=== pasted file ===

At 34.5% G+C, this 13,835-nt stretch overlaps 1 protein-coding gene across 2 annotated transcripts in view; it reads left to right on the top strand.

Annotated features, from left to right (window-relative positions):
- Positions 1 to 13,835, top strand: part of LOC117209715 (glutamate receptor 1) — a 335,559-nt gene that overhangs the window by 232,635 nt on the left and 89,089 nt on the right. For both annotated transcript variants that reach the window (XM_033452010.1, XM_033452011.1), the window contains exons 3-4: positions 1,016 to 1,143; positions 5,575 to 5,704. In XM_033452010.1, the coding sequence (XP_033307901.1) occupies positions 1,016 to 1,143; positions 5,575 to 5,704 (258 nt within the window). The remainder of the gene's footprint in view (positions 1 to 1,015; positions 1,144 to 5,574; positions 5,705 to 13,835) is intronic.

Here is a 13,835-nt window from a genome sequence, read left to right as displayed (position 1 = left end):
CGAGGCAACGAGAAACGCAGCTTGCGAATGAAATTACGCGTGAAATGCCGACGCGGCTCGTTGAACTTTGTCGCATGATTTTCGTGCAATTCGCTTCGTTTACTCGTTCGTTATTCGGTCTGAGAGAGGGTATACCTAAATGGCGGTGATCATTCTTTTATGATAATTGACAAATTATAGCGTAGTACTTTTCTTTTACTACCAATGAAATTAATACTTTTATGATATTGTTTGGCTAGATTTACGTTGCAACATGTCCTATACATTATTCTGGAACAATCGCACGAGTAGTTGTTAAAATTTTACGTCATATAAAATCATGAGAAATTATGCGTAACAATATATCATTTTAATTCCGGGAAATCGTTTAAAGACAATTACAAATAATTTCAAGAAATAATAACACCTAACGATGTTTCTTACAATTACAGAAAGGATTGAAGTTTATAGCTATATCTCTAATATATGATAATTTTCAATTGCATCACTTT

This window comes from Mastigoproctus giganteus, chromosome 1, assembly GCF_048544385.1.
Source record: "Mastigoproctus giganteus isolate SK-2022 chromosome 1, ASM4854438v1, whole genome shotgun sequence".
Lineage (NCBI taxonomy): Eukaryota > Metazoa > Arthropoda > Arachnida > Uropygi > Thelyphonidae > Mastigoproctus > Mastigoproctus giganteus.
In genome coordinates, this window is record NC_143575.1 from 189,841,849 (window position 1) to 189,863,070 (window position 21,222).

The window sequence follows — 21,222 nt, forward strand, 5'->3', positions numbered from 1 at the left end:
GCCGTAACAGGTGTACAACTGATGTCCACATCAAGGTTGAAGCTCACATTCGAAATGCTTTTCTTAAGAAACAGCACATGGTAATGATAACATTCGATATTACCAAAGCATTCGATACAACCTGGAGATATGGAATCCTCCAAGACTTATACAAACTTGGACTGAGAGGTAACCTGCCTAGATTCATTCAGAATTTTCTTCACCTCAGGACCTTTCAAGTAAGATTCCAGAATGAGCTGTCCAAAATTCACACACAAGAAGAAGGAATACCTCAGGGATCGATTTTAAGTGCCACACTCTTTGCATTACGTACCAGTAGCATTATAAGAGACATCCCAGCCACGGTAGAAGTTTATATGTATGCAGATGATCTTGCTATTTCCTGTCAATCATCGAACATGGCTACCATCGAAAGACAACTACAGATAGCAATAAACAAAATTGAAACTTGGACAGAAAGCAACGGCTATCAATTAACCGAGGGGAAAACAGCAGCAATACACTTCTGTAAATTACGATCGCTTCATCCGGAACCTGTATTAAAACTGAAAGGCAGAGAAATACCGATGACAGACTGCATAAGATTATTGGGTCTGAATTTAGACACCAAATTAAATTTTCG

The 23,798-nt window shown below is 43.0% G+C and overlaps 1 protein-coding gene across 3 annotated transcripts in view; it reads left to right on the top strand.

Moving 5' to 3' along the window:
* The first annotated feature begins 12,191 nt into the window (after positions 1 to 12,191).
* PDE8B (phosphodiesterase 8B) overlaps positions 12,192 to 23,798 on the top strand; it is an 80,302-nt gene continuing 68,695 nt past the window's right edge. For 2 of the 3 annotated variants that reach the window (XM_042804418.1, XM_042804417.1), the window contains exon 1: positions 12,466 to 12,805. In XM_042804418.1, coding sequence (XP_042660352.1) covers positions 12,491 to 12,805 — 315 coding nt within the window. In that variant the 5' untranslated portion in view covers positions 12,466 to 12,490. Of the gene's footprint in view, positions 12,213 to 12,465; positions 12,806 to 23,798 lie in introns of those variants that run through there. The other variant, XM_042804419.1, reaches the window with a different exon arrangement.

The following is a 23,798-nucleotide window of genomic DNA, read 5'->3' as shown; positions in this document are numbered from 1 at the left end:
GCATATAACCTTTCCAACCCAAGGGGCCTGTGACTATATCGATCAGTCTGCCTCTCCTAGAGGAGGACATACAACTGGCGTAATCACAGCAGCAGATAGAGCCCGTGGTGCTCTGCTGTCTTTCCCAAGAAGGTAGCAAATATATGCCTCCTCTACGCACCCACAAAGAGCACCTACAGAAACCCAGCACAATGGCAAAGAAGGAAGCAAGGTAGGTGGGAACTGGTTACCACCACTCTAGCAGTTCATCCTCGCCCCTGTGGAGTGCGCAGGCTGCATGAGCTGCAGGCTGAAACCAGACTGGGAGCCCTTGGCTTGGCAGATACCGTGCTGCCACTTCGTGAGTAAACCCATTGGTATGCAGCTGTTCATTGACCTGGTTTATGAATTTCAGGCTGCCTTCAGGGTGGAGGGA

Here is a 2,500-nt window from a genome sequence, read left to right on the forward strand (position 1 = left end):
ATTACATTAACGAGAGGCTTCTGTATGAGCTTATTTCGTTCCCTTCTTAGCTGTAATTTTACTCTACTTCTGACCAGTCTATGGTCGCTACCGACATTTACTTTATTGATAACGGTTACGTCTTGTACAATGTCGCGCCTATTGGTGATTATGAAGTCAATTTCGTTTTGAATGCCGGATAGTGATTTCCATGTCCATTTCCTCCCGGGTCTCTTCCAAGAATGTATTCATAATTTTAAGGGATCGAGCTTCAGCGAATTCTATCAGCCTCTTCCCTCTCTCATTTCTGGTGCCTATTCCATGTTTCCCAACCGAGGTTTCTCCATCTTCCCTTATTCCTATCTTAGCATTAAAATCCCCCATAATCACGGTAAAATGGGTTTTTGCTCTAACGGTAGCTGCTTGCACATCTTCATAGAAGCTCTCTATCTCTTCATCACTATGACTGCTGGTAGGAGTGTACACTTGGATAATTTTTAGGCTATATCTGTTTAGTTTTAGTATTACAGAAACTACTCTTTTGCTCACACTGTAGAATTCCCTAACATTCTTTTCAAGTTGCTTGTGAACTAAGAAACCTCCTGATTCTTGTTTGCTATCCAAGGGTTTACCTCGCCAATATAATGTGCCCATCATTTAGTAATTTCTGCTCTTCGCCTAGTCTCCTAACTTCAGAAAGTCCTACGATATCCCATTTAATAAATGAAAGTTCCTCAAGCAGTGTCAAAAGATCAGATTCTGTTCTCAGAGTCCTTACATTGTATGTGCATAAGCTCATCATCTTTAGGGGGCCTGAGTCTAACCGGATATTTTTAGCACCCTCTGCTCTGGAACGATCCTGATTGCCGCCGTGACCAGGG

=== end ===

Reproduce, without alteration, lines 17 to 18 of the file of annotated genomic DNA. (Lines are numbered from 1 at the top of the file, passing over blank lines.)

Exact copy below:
GCATATAACCTTTCCAACCCAAGGGGCCTGTGACTATATCGATCAGTCTGCCTCTCCTAGAGGAGGACATACAACTGGCGTAATCACAGCAGCAGATAGAGCCCGTGGTGCTCTGCTGTCTTTCCCAAGAAGGTAGCAAATATATGCCTCCTCTACGCACCCACAAAGAGCACCTACAGAAACCCAGCACAATGGCAAAGAAGGAAGCAAGGTAGGTGGGAACTGGTTACCACCACTCTAGCAGTTCATCCTCGCCCCTGTGGAGTGCGCAGGCTGCATGAGCTGCAGGCTGAAACCAGACTGGGAGCCCTTGGCTTGGCAGATACCGTGCTGCCACTTCGTGAGTAAACCCATTGGTATGCAGCTGTTCATTGACCTGGTTTATGAATTTCAGGCTGCCTTCAGGGTGGAGGGA

Here is a 2,500-nt window from a genome sequence, read left to right on the forward strand (position 1 = left end):